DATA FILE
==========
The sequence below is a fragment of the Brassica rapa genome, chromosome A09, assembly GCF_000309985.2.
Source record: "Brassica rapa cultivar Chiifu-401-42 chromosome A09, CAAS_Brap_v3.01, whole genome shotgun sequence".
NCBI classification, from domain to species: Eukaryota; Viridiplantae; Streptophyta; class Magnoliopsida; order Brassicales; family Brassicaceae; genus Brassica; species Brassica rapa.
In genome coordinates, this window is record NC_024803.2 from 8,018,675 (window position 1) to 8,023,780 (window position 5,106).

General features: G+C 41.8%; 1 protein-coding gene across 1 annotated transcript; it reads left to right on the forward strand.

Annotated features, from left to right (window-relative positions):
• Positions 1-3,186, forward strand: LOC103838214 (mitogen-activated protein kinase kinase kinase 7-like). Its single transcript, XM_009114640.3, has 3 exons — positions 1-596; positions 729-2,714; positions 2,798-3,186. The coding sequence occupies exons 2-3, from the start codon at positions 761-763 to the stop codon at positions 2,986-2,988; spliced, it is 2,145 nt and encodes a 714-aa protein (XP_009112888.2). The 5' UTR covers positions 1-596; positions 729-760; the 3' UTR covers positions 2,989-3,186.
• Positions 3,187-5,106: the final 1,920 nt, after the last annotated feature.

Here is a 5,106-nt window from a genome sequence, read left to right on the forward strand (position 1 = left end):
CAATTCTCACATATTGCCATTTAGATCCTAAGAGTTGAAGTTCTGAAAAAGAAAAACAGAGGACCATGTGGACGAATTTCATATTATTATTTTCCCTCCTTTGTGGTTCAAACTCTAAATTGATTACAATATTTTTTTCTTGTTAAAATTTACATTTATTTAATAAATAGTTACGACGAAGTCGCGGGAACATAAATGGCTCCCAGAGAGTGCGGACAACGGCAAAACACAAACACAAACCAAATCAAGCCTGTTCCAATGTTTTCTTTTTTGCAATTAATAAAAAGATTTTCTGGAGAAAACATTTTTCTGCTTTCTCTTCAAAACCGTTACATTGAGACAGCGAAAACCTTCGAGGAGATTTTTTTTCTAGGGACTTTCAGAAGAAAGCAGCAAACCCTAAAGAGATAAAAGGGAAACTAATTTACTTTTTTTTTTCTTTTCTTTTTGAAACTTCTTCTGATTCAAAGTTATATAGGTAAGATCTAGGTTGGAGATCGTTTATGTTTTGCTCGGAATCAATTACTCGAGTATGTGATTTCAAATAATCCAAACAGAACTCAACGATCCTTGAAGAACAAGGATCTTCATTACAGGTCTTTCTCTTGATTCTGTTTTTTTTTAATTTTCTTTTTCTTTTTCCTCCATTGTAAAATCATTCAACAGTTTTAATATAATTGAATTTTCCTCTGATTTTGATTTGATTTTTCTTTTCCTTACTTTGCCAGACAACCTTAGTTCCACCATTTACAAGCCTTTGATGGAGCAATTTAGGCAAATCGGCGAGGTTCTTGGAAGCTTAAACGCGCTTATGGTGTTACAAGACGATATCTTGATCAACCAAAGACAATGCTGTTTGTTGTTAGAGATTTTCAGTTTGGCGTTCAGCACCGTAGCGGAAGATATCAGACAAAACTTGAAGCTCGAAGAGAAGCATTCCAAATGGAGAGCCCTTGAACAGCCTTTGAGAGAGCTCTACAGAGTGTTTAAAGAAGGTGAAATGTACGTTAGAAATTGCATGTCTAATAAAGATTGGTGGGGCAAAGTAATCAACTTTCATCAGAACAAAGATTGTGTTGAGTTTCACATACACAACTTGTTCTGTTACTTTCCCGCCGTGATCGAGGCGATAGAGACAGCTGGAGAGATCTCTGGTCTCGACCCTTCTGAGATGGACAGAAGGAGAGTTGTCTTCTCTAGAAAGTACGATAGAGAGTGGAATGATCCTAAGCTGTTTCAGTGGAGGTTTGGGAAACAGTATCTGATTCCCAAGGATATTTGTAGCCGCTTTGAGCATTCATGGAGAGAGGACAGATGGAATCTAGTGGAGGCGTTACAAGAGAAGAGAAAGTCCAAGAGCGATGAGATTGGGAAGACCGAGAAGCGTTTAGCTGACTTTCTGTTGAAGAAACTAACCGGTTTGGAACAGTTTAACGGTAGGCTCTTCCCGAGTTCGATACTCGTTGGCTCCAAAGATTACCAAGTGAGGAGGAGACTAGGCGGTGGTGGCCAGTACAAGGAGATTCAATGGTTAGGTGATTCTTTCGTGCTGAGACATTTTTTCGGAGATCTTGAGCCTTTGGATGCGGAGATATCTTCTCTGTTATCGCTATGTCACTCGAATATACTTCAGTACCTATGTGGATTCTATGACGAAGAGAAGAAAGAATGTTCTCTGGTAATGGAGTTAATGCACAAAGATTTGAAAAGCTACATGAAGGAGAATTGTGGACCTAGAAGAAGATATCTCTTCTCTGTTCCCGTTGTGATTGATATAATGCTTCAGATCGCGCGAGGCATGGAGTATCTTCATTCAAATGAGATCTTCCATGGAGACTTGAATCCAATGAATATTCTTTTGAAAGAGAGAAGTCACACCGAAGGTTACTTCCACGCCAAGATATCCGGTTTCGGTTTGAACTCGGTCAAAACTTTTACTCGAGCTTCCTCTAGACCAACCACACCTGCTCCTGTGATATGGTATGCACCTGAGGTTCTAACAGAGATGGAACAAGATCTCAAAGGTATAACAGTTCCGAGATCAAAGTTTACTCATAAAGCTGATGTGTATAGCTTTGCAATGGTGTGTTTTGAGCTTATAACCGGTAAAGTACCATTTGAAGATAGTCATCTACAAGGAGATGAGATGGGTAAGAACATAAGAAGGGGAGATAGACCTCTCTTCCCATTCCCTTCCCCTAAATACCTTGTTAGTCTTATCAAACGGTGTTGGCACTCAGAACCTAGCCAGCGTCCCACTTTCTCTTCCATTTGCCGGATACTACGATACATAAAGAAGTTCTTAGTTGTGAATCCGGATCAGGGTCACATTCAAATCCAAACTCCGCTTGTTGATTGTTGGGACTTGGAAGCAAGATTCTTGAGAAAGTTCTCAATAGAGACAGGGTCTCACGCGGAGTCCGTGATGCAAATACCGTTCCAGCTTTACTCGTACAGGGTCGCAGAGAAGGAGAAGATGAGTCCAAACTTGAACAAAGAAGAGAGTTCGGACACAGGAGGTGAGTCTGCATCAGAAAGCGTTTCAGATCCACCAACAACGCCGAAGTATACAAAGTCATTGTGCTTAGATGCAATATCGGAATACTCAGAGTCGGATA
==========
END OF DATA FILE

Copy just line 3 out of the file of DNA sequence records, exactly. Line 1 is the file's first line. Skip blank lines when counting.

NCBI classification, from domain to species: Eukaryota; Viridiplantae; Streptophyta; class Magnoliopsida; order Brassicales; family Brassicaceae; genus Brassica; species Brassica rapa.